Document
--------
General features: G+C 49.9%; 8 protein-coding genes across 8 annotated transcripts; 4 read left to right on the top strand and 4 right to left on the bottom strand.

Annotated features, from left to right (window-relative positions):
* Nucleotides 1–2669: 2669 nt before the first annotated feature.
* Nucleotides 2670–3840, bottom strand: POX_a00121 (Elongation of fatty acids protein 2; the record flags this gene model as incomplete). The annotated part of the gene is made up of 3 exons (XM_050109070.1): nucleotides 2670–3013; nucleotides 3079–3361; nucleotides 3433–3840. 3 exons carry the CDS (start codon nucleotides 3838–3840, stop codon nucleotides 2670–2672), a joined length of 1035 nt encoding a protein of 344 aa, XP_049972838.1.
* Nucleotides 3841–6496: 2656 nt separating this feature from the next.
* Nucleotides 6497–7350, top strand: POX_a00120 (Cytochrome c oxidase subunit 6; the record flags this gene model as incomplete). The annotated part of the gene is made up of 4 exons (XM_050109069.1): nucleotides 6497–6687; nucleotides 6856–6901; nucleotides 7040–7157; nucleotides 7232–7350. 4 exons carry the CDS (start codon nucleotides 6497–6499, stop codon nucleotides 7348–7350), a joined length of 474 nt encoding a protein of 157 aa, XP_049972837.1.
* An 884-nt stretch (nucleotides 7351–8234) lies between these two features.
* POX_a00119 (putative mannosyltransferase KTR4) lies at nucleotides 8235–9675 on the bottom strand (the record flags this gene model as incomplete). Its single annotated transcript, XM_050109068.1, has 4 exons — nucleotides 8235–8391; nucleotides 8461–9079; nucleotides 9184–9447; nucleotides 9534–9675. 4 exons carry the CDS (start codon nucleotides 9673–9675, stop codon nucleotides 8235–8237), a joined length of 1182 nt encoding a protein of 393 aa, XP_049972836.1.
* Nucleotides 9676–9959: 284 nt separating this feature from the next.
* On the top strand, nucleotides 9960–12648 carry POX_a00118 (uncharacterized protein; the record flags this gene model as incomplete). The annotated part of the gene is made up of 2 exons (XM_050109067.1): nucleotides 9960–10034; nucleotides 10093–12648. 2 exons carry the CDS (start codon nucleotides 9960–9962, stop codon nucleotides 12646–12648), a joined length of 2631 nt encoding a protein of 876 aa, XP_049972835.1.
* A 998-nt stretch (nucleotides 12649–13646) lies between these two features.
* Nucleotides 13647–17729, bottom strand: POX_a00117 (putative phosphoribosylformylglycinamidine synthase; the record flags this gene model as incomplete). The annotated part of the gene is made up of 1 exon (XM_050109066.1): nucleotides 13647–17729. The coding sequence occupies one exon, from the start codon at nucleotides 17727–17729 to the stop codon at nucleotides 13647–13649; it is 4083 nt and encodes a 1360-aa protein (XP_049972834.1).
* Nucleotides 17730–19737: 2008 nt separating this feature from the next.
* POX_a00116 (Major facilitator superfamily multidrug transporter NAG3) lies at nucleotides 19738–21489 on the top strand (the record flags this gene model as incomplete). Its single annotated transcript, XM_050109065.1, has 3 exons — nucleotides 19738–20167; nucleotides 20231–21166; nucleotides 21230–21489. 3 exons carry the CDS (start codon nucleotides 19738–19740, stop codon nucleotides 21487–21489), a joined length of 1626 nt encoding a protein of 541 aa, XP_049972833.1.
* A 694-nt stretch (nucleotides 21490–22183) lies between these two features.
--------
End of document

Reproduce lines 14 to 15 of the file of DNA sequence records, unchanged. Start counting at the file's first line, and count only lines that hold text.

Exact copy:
* POX_a00116 (Major facilitator superfamily multidrug transporter NAG3) lies at nucleotides 19738–21489 on the top strand (the record flags this gene model as incomplete). Its single annotated transcript, XM_050109065.1, has 3 exons — nucleotides 19738–20167; nucleotides 20231–21166; nucleotides 21230–21489. 3 exons carry the CDS (start codon nucleotides 19738–19740, stop codon nucleotides 21487–21489), a joined length of 1626 nt encoding a protein of 541 aa, XP_049972833.1.
* A 694-nt stretch (nucleotides 21490–22183) lies between these two features.